The Detroit Tigers have too many pitchers right now. More precisely, they have too many mediocre pitchers without options. At the same time, teams in need of starting pitching are faced with the worst crop of available free agents in recent memory. This may explain the run on relief pitchers, as teams try to work around the traditional conception of a pitching staff to shore up their run prevention. But it also leaves the Tigers in an interesting position to fulfill one of their few imperatives this offseason.
As things stand, Mark Lowe, Anibal Sanchez, and Mike Pelfrey will all be pitching for the Tigers when the 2017 season begins. As a result, both Daniel Norris and Matt Boyd likely will be Mud Hens next April. This is a lousy use of resources. While pitching depth is important, the concept works a lot better when it’s your lesser options waiting in Triple-A. The Tigers’ situation is unfortunately reversed, and again raises the specter of Sanchez and Pelfrey being allowed to torpedo the season while better pitchers wait for a call-up.
This is where Tigers general manager Al Avila has to intercede.
Right now, former Yankees starter, Ivan Nova, looks like the cream of the crop where starters are concerned. He’s joined by such luminaries as Jason Hammel, Jered Weaver, and Colby Lewis. These are poor fifth starter candidates for any team expecting to have a shot at contending. Just about everyone still available is beyond 35 years old, recently awful or injured, or all of the above. And it isn’t as though only a few teams need innings eaten. From the Astros, Yankees, and Rangers, to bottom feeders like the Angels and A’s, all are actively looking for starting pitching. Presumably, they aren’t alone.
And as we’ve seen so far, teams seem to be taking a pretty frugal approach to free agency this season, while also doing everything possible to hoard their prospects. It’s hard to imagine Ivan Nova getting a four-year deal for $52 million as one projection estimates. Plenty of bad pitchers are thought to be in line for modest, multi-year deals. And apart from the White Sox big guns, there aren’t any top tier starters with trade rumors dogging them that these teams could reach for in trade.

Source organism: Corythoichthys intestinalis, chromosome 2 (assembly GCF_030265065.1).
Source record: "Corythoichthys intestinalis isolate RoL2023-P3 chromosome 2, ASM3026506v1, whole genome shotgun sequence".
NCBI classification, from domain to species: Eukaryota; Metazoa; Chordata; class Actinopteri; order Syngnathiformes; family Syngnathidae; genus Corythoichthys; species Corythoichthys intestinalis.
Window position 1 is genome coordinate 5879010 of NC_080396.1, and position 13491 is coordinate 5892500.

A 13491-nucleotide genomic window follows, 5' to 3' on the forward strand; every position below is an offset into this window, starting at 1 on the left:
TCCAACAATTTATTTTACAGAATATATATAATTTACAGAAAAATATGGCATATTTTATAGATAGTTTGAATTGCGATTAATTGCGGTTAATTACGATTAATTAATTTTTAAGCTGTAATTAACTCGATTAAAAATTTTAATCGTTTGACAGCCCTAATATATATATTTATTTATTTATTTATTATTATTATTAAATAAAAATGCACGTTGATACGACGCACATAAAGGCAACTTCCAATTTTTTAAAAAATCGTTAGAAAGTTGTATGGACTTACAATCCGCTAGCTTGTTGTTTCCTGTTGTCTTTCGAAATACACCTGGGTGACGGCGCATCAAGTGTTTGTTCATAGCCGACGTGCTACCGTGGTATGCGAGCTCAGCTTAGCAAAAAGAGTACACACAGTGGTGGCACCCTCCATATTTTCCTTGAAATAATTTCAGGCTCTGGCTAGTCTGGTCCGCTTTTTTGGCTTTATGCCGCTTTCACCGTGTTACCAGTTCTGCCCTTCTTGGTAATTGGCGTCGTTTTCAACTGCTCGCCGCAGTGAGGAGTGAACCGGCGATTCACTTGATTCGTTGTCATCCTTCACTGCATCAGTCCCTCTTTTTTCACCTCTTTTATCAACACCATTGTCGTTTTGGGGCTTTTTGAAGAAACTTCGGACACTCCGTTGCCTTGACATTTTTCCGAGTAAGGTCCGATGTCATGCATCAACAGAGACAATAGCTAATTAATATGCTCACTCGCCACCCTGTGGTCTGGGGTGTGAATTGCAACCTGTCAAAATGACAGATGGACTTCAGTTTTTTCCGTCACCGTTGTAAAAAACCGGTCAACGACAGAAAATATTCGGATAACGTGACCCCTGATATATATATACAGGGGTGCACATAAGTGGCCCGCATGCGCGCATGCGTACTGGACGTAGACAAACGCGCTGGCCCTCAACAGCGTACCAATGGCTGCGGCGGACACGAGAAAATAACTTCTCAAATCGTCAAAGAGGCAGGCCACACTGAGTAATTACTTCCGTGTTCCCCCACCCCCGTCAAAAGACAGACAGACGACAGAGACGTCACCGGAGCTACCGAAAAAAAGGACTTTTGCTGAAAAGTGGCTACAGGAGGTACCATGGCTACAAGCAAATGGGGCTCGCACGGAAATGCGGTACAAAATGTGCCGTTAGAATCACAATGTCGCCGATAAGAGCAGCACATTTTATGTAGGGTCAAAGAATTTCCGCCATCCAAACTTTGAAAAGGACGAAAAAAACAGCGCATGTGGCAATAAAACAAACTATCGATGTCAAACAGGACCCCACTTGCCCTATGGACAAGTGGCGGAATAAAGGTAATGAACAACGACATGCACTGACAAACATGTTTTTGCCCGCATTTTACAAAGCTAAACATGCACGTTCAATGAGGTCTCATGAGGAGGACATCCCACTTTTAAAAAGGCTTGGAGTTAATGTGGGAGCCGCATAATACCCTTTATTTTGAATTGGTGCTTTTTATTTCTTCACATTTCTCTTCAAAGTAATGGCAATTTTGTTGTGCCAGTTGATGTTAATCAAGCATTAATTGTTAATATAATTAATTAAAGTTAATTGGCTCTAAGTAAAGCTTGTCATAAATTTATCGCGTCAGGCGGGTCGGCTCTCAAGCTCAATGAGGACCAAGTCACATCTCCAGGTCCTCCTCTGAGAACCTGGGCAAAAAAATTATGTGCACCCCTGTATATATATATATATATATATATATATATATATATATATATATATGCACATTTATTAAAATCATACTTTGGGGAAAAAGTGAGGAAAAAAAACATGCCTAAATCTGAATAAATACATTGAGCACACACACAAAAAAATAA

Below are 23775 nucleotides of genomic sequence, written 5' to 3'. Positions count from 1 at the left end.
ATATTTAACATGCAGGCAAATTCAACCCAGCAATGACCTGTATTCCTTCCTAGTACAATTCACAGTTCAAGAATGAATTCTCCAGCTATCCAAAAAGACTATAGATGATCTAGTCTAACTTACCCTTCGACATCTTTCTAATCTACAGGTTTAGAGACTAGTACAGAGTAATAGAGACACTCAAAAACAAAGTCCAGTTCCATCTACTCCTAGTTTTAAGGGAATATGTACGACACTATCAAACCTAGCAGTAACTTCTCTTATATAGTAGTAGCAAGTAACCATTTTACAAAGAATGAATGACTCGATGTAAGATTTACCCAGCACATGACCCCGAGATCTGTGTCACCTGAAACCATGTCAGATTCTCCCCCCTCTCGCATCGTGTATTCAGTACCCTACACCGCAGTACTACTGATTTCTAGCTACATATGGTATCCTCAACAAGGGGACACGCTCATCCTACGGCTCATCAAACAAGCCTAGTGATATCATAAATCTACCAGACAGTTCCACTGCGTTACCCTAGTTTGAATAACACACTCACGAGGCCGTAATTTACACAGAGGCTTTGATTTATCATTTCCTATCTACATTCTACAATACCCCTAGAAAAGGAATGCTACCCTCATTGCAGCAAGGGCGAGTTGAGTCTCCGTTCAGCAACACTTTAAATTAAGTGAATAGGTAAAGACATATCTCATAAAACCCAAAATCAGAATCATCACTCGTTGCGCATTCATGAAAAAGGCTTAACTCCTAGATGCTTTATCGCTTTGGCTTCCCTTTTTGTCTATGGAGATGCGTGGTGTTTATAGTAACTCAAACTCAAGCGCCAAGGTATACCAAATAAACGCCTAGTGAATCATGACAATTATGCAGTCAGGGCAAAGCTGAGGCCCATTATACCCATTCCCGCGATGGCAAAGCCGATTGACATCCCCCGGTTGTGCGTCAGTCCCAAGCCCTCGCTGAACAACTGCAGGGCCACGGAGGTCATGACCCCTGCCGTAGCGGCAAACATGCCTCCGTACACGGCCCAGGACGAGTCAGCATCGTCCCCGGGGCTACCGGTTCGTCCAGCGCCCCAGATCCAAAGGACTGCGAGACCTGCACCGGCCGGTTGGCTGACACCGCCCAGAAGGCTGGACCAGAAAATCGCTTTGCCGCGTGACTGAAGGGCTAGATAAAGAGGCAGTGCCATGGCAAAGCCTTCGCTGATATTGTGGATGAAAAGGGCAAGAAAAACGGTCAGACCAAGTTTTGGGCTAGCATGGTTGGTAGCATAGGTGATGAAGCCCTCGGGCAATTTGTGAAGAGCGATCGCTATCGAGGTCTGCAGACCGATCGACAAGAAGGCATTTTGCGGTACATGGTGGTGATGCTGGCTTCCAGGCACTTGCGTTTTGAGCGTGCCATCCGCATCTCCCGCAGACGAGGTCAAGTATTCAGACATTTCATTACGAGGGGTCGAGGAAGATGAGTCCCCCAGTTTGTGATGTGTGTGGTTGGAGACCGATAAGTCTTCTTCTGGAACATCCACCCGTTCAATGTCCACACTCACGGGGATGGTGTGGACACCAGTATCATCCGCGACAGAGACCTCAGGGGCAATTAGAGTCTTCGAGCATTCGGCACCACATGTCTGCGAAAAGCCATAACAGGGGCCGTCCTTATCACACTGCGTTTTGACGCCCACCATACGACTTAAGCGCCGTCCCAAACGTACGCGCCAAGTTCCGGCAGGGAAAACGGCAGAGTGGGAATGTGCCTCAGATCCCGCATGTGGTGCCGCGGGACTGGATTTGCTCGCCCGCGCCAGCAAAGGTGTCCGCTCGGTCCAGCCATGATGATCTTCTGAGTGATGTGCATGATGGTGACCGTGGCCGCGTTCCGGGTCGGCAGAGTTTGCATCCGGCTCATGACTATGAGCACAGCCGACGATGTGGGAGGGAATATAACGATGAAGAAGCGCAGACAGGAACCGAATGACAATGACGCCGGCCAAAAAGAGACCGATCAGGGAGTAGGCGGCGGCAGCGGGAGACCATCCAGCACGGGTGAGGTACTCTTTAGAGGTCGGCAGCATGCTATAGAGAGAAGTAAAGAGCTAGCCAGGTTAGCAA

No one is going to mistake Mike Pelfrey or Anibal Sanchez as a great option, but in a bleak landscape they fit right in. Moreover, the Tigers aren’t going to require anything more than a nominal minor-league player to move them. They’d also send some cash in return, at least where Sanchez’s $16 million salary this season, and option in 2017, are concerned. We know that teams have at least checked into the availability of both pitchers.
In addition to stars cabrera, verlander, martinez (2), Kinsler coming up in trade talks, anibal/pelf draw (some) interest— Jon Heyman (@JonHeyman) November 10, 2016
As always, these reports — particularly one nearly a month old — need to be seasoned with a grain of salt, but at least cursory inquiries have been made by other clubs. And for teams willing to take a very low-risk shot on a buy low candidate, Anibal Sanchez isn’t a bad option. Were the Tigers willing to pay $6 million of his salary, you’re getting a pitcher every bit as good as the free agents in play, who was healthy in 2016, and has had a much better career than most.
Heading into his age 33 season, Sanchez is also one of the younger starters who could be had. Just ignore those brutal numbers last season. Rick Porcello had an awful 2015 and look at him now. Sanchez and Doug Fister are clearly still due a Cy Young award at some point, right?
In Pelfrey’s case, no one is going to argue that he’s a rebound candidate. But he’s of similar ability to the other pitchers available, and as an extreme groundball pitcher, fits a profile that could attract a team with the defense to back him up. And he’d only require a one-year, $8 million commitment. Other fifth starter types available are all looking for multi-year deals.
As for Mark Lowe? That’s a tough one. Of the three, he appears the least valuable unless a team buys into his late season, low leverage renaissance.
The Tigers’ options are cheap, short-term, and would require nothing of note in return. For teams looking for help, but loathe to part with young players or sign on to a longer-term commitment, Detroit is a good place to shop. Avila needs to take this opportunity and make something happen.
The Tigers don’t appear to have anything major in store this week at the Winter Meetings. They need a backup catcher. They need to explore the possibility of finding help in center field. But the most important thing on the agenda has to be clearing the roster of dead weight.
If they’re unable to do so, they’ll once again be in a position where they can’t bring their best options to bear. Boyd, and possibly Norris or a better reliever than Mark Lowe, will be stuck in the minor leagues, simply because there’s no flexibility at the bottom of the depth chart. That can’t happen. This is a case where less is more. Sanchez, Pelfrey, and Lowe combined to give the Tigers 0.8 fWAR in 323 2⁄3 innings last season. They can’t be allowed to carry that kind of load again.
Here is a custom chart, fully sortable, with the free agent starting pitchers entering this off season. Pelfrey and Sanchez have been added for comparison purposes. Note that most of the top pitchers are already off the board.